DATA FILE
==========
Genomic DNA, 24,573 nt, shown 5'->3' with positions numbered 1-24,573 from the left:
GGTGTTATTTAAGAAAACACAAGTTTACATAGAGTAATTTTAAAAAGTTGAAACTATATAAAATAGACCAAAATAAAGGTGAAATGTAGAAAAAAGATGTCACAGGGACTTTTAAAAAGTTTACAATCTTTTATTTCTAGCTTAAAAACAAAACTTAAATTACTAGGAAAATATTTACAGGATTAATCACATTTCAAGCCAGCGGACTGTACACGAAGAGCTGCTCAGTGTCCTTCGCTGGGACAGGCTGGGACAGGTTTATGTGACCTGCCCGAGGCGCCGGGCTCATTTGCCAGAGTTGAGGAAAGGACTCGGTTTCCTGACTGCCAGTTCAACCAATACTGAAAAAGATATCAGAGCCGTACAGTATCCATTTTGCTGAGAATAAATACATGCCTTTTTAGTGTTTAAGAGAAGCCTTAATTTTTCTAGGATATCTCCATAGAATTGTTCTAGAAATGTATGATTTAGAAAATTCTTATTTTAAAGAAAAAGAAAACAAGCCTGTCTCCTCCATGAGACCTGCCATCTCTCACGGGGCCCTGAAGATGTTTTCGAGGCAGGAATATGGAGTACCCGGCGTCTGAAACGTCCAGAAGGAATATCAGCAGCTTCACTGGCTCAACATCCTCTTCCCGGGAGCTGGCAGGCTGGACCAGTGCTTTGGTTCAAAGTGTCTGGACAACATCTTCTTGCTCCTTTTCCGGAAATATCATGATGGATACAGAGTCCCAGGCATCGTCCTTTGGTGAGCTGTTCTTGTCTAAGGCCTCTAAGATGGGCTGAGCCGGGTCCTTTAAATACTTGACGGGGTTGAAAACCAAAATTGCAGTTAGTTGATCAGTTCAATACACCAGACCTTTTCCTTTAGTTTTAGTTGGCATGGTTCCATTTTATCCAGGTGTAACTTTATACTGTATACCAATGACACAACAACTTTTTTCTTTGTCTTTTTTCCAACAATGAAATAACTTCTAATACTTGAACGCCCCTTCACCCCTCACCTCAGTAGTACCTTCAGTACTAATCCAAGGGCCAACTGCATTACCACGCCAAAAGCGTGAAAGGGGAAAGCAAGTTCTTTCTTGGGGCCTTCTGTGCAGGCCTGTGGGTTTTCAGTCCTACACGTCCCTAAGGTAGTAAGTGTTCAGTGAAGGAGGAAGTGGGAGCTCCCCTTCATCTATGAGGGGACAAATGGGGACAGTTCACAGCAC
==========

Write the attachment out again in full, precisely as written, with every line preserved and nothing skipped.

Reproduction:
Genomic DNA, 24,573 nt, shown 5'->3' with positions numbered 1-24,573 from the left:
GGTGTTATTTAAGAAAACACAAGTTTACATAGAGTAATTTTAAAAAGTTGAAACTATATAAAATAGACCAAAATAAAGGTGAAATGTAGAAAAAAGATGTCACAGGGACTTTTAAAAAGTTTACAATCTTTTATTTCTAGCTTAAAAACAAAACTTAAATTACTAGGAAAATATTTACAGGATTAATCACATTTCAAGCCAGCGGACTGTACACGAAGAGCTGCTCAGTGTCCTTCGCTGGGACAGGCTGGGACAGGTTTATGTGACCTGCCCGAGGCGCCGGGCTCATTTGCCAGAGTTGAGGAAAGGACTCGGTTTCCTGACTGCCAGTTCAACCAATACTGAAAAAGATATCAGAGCCGTACAGTATCCATTTTGCTGAGAATAAATACATGCCTTTTTAGTGTTTAAGAGAAGCCTTAATTTTTCTAGGATATCTCCATAGAATTGTTCTAGAAATGTATGATTTAGAAAATTCTTATTTTAAAGAAAAAGAAAACAAGCCTGTCTCCTCCATGAGACCTGCCATCTCTCACGGGGCCCTGAAGATGTTTTCGAGGCAGGAATATGGAGTACCCGGCGTCTGAAACGTCCAGAAGGAATATCAGCAGCTTCACTGGCTCAACATCCTCTTCCCGGGAGCTGGCAGGCTGGACCAGTGCTTTGGTTCAAAGTGTCTGGACAACATCTTCTTGCTCCTTTTCCGGAAATATCATGATGGATACAGAGTCCCAGGCATCGTCCTTTGGTGAGCTGTTCTTGTCTAAGGCCTCTAAGATGGGCTGAGCCGGGTCCTTTAAATACTTGACGGGGTTGAAAACCAAAATTGCAGTTAGTTGATCAGTTCAATACACCAGACCTTTTCCTTTAGTTTTAGTTGGCATGGTTCCATTTTATCCAGGTGTAACTTTATACTGTATACCAATGACACAACAACTTTTTTCTTTGTCTTTTTTCCAACAATGAAATAACTTCTAATACTTGAACGCCCCTTCACCCCTCACCTCAGTAGTACCTTCAGTACTAATCCAAGGGCCAACTGCATTACCACGCCAAAAGCGTGAAAGGGGAAAGCAAGTTCTTTCTTGGGGCCTTCTGTGCAGGCCTGTGGGTTTTCAGTCCTACACGTCCCTAAGGTAGTAAGTGTTCAGTGAAGGAGGAAGTGGGAGCTCCCCTTCATCTATGAGGGGACAAATGGGGACAGTTCACAGCAC